Oil falls 8pc on Russia-Ukraine talk hopes, China lockdowns – World

Oil fell about 8% on Monday, dropping to its lowest level in two weeks. That’s because diplomatic efforts between Ukraine and Russia appeared to be able to end the conflict and increase global supplies, and oil prices fell to their lowest level in two weeks due to China’s pandemic-related travel ban. demand forecast.

Brent futures fell by $8.64 (7.7pc) per barrel at 10:59 a.m. EDT (1459 GMT) at $104.03. US West Texas Intermediate (WTI) crude fell 8.74 dollars, or 8.0%, to 100.59 dollars.

This puts both benchmarks at their lowest settling rates since February 28. Both surged after Russia’s February 24 invasion of Ukraine, and have increased by around 34% so far this year.

“In addition to the new talks between Ukraine and Russia, I think the new lockdown in China is the reason why crude oil prices start negative,” said Giovanni Staunovo, an analyst at bank UBS.

Brent and WTI posted their most volatile 30 days since June 2020. WTI experienced its most volatile month in April 2020, when prices turned negative, while Brent experienced its most volatile month in 1991 during the Persian Gulf War.

Ukraine said Monday it had begun “intense” talks with Russia on a ceasefire, immediate withdrawal of troops and security assurances in Kyiv, despite fatal shelling of residential buildings.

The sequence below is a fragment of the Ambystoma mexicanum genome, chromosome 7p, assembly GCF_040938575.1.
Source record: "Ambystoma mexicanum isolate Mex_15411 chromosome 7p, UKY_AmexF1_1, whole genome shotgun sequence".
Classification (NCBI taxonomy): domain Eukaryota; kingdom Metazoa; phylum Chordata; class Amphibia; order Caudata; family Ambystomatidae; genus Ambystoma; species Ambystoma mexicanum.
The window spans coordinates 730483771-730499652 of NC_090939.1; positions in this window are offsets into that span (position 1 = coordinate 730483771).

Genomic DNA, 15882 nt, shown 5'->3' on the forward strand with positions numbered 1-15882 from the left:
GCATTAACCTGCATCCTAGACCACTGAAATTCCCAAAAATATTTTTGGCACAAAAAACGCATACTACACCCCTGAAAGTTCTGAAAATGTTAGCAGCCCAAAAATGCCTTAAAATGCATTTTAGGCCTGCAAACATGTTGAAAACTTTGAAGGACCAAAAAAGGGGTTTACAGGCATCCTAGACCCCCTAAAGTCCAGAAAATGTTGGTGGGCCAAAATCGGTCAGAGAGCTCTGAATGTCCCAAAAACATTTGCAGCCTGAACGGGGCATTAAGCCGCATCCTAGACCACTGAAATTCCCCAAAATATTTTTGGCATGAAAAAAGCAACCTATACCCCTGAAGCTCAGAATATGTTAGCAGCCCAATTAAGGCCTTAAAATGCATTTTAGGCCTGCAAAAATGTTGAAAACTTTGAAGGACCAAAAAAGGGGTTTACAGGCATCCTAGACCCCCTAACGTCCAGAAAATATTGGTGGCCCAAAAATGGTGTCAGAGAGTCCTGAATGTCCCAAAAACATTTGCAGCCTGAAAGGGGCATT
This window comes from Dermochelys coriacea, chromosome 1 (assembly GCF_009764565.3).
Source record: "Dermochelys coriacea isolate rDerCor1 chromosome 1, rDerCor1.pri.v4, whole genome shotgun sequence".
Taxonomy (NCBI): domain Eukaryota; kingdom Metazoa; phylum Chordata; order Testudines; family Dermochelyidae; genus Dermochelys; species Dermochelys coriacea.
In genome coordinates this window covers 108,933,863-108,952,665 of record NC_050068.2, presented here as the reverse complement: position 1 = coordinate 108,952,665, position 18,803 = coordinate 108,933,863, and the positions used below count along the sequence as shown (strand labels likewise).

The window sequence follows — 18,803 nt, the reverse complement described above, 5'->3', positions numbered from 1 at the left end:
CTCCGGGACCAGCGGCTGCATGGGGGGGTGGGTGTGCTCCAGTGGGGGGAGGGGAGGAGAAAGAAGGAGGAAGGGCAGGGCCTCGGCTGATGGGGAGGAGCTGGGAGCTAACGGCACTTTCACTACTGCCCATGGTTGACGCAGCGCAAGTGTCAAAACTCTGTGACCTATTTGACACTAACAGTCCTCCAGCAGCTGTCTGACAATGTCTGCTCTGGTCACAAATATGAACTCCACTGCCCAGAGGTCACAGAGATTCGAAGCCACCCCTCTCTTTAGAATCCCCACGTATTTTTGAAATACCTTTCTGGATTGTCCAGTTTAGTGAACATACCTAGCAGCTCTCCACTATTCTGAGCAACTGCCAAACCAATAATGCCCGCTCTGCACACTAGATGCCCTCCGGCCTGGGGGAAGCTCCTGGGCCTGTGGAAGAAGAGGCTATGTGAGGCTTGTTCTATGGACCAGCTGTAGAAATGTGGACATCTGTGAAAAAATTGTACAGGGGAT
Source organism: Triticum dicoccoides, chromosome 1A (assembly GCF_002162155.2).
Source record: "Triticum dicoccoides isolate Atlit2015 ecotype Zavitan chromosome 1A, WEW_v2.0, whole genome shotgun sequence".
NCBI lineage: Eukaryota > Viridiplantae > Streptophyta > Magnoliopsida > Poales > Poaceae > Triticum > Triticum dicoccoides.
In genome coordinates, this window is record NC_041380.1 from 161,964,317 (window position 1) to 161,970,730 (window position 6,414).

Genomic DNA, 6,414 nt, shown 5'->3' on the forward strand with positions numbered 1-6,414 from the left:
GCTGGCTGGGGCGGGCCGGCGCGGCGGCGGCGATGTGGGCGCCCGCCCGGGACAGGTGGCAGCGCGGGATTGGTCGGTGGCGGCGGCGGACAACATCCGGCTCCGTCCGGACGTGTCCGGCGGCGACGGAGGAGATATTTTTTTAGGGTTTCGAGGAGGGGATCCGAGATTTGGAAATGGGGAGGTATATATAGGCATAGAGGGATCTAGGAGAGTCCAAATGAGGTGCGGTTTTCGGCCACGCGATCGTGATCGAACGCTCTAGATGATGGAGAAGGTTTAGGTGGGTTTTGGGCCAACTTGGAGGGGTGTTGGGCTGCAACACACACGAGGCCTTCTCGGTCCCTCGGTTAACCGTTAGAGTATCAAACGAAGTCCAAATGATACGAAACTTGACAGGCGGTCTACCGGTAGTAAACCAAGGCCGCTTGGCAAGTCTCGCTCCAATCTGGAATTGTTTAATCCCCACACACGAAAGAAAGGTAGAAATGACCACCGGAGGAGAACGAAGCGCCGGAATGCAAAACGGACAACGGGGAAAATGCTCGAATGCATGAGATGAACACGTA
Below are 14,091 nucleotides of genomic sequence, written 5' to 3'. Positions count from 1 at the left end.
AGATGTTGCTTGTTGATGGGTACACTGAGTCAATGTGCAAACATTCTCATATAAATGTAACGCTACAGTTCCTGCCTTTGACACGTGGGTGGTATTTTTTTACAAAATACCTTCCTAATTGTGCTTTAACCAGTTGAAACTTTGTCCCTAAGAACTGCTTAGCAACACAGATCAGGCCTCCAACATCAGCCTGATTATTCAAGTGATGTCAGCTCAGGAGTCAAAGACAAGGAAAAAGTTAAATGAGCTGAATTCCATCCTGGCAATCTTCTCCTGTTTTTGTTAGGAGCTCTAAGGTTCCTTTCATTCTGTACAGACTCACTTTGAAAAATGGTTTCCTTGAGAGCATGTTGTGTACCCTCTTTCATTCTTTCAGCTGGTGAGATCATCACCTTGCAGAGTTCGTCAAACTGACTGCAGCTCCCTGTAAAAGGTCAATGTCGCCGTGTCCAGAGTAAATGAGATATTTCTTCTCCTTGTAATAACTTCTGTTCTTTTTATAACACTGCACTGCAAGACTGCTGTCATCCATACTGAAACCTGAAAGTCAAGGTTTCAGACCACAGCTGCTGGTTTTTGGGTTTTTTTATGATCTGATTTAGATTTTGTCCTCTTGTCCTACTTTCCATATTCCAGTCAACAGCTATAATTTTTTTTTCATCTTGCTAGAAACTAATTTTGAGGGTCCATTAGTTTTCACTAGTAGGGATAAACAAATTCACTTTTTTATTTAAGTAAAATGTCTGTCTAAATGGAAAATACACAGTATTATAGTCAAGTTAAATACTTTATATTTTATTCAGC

read: Talks resume as Russia presses Ukraine’s capital Kyiv

A rare travel ban has been put in place due to the Omicron outbreak in northeastern China.

“Investors understand the impact of sanctions on Russia and [a] “It’s a truce,” said Tina Teng, an analyst at financial services firm CMC Markets.

Russia’s oil and gas condensate production so far has risen to 11.12 million barrels per day (bpd) in March, two sources familiar with production data said. Reutersdespite sanctions.

The US has announced a ban on imports of Russian oil, and the UK has said it will phase it out by the end of 2022.

Russia is the world’s largest exporter of crude oil and petroleum products, shipping around 7 million barrels per day (7% of global supply).

A senior minister said British Prime Minister Boris Johnson was trying to persuade Saudi Arabia to increase production, while International Energy Agency (IEA) secretary-general Fatih Birol urged oil-producing countries to produce more.

India said it would take “proper” action, indicating that the country could release more oil from its national stockpile. Indian officials also said New Delhi is considering Russia’s offer to purchase crude oil and other commodities at discounted prices through a rupee-ruble deal.

An Iranian foreign ministry spokeswoman said the United States must make a decision to finalize an agreement to scrap Iran’s nuclear deal signed with Iran in 2015 with world powers amid concerns that some talks in Vienna could break down.

Analysts said the deal with Iran could add an additional 1 million barrels of oil to the market, but that would not be enough to offset the decline in Russia’s supply.

The US Federal Reserve is expected to start raising interest rates this week, which should boost the dollar. This could lower oil prices by making dollar-denominated oil more expensive for foreign currency holders.

Referring to a report from data provider Genscape, traders said crude stockpiles at Oklahoma’s Cushing storage hub increased last week for the first time this year. U.S. government data shows that stockpiles there have declined for the ninth straight week.